Yale's kokanee population struggling

By Allen Thomas, Columbian outdoors reporter

Published:

 

COUGAR — Kokanee numbers in Yale Reservoir and its tributaries remain relatively low with the reason yet unknown.

The annual report by PacifiCorp on the 2011 kokanee spawning in Cougar Creek and other locations estimated about 45,000 of the landlocked sockeye, well below average.

Yale is the middle of the three reservoirs on the North Fork of the Lewis River. The impoundment is about 3,000 acres and has a naturally spawning population of kokanee in Cougar Creek, a large tributary.

Yale’s kokanee population historically waxes and wanes, especially due to big events like the eruption of Mount St. Helens or flooding.

Normally, the population bounces back in two to three years as the female kokanee grow larger and with more eggs, presumably due to the lack of competition for zooplankton, a key food source.

“The spawner escapement numbers for the last seven years do not seem to be following this trend, as estimates remain low,’’ said Jeremiah Doyle, a biologist for PacifiCorp.

The Portland-based utility operates the three dams on the North Fork of the Lewis and does much of the biological data gathering.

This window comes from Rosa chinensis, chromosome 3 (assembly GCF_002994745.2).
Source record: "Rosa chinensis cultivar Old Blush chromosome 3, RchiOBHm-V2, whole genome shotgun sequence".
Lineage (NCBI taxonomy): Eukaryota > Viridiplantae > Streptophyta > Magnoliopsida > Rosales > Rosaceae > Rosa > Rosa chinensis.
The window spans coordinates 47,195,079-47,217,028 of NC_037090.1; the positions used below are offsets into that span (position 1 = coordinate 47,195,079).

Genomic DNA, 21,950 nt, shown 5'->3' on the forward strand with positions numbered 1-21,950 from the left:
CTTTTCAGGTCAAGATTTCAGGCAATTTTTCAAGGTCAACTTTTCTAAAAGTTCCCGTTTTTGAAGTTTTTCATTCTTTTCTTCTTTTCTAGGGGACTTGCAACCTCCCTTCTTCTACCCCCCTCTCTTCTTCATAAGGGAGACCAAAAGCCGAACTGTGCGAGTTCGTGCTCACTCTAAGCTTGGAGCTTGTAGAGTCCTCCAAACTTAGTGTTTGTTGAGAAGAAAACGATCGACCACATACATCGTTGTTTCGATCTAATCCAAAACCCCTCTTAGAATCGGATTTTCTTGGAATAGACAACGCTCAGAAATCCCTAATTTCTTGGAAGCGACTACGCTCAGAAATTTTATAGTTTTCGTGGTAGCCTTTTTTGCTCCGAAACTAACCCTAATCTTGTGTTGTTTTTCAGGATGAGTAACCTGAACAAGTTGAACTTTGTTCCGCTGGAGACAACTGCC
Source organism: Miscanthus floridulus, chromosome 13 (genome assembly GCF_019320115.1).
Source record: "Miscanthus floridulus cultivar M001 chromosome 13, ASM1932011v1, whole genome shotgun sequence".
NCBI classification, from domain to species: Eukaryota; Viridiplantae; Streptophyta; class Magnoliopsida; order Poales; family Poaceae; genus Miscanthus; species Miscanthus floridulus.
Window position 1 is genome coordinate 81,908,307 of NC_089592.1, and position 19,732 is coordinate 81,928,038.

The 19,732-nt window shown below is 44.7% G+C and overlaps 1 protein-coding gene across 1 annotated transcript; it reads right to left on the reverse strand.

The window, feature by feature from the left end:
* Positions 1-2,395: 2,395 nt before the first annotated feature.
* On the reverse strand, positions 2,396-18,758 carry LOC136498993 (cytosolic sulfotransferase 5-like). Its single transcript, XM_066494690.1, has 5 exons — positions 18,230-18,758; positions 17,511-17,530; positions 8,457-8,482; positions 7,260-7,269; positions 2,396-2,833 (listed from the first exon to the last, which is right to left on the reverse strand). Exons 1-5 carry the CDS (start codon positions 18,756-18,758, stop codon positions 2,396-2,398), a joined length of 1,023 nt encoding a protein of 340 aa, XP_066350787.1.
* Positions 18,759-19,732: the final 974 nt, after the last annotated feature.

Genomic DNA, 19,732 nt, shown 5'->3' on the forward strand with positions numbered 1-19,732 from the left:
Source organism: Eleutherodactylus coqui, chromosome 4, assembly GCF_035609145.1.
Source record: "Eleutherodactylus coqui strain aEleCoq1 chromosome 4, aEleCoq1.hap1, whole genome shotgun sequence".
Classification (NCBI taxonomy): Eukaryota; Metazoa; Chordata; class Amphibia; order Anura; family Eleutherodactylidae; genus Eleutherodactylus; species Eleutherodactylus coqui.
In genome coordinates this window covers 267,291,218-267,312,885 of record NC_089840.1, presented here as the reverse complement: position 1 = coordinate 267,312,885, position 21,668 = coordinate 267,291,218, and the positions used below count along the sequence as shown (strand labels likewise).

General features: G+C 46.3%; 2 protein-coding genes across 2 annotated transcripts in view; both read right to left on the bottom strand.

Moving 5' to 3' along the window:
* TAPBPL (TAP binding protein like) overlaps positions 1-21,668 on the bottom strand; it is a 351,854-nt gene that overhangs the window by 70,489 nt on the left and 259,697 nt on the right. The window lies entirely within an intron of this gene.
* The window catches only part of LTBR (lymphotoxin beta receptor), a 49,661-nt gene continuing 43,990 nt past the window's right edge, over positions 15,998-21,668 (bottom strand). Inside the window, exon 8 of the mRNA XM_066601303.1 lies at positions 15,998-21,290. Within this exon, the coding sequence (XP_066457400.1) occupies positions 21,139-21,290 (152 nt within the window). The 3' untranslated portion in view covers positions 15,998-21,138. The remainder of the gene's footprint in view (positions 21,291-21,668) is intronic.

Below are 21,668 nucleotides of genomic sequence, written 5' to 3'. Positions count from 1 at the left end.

The average spawner count in Cougar Creek, dating back to 1978, is 65,000. The 10-year average is 35,000.

The 2011 estimate of 45,000 is a big improvement over the 18,500 in 2010.

But in 2011, Yale’s kokanee were smaller than normal.

The average size for a Yale female spawner is 11.4 inches. In 2010, the females averaged 11.9 inches. That average was down to 10 inches in 2011.

Doyle said when the kokanee are small it may indicate that food availability in the reservoir was limited at some point in their life.

“There are a number of factors that may be limiting kokanee escapement including but not limited to predation, low reservoir productivity from water turbidity, lack of access to quality spawning habitat in Cougar Creek due to numerous logjams, harvest, disease and competition,’’ he said.

It is hard to quantify each factor.

“However, it is clear that kokanee escapement is much lower in recent years when compared to historical records and the exact cause is yet to be determined,’’ Doyle said.

Yale’s kokanee do have some new spawning habitat.

The utility reestablished flows in the “bypass reach’’ of the Lewis River, the old channel between Swift Dam and powerhouse No. 2.

Biologists estimate about 1,200 kokanee spawned in the in the Lewis River channel and about 600 in Ole Creek.

If greater numbers of kokanee continue to use these areas, they will be regularly surveyed like Cougar Creek, he said.